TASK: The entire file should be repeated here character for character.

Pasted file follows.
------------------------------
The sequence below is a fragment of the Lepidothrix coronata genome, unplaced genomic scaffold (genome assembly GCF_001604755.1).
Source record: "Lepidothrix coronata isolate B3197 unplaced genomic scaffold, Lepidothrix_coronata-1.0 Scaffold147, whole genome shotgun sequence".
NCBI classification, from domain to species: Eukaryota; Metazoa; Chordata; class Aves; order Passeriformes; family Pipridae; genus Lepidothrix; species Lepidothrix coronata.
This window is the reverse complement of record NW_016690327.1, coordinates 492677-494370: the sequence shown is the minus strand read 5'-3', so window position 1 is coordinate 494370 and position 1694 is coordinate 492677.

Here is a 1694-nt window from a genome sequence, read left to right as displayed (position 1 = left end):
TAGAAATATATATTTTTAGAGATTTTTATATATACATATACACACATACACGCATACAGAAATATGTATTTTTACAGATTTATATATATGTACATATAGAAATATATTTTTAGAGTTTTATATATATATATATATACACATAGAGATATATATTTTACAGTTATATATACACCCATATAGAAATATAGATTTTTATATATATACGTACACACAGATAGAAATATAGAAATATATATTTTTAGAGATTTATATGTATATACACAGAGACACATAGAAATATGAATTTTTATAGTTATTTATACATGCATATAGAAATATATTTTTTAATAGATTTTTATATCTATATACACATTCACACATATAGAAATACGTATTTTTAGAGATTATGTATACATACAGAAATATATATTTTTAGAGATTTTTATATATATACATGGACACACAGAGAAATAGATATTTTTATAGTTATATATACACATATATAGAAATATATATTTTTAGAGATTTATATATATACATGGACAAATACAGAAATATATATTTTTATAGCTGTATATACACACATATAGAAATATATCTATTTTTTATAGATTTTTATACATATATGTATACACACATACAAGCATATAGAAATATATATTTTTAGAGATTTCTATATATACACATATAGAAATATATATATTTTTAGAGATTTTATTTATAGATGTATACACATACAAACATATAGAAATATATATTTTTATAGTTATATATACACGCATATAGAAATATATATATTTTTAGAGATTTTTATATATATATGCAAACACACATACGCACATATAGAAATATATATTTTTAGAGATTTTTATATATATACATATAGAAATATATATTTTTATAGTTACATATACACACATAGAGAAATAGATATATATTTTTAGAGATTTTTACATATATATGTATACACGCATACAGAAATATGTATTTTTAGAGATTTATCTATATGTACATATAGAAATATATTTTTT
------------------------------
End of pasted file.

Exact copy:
The sequence below is a fragment of the Lepidothrix coronata genome, unplaced genomic scaffold (genome assembly GCF_001604755.1).
Source record: "Lepidothrix coronata isolate B3197 unplaced genomic scaffold, Lepidothrix_coronata-1.0 Scaffold147, whole genome shotgun sequence".
NCBI classification, from domain to species: Eukaryota; Metazoa; Chordata; class Aves; order Passeriformes; family Pipridae; genus Lepidothrix; species Lepidothrix coronata.
This window is the reverse complement of record NW_016690327.1, coordinates 492677-494370: the sequence shown is the minus strand read 5'-3', so window position 1 is coordinate 494370 and position 1694 is coordinate 492677.

Here is a 1694-nt window from a genome sequence, read left to right as displayed (position 1 = left end):
TAGAAATATATATTTTTAGAGATTTTTATATATACATATACACACATACACGCATACAGAAATATGTATTTTTACAGATTTATATATATGTACATATAGAAATATATTTTTAGAGTTTTATATATATATATATATACACATAGAGATATATATTTTACAGTTATATATACACCCATATAGAAATATAGATTTTTATATATATACGTACACACAGATAGAAATATAGAAATATATATTTTTAGAGATTTATATGTATATACACAGAGACACATAGAAATATGAATTTTTATAGTTATTTATACATGCATATAGAAATATATTTTTTAATAGATTTTTATATCTATATACACATTCACACATATAGAAATACGTATTTTTAGAGATTATGTATACATACAGAAATATATATTTTTAGAGATTTTTATATATATACATGGACACACAGAGAAATAGATATTTTTATAGTTATATATACACATATATAGAAATATATATTTTTAGAGATTTATATATATACATGGACAAATACAGAAATATATATTTTTATAGCTGTATATACACACATATAGAAATATATCTATTTTTTATAGATTTTTATACATATATGTATACACACATACAAGCATATAGAAATATATATTTTTAGAGATTTCTATATATACACATATAGAAATATATATATTTTTAGAGATTTTATTTATAGATGTATACACATACAAACATATAGAAATATATATTTTTATAGTTATATATACACGCATATAGAAATATATATATTTTTAGAGATTTTTATATATATATGCAAACACACATACGCACATATAGAAATATATATTTTTAGAGATTTTTATATATATACATATAGAAATATATATTTTTATAGTTACATATACACACATAGAGAAATAGATATATATTTTTAGAGATTTTTACATATATATGTATACACGCATACAGAAATATGTATTTTTAGAGATTTATCTATATGTACATATAGAAATATATTTTTT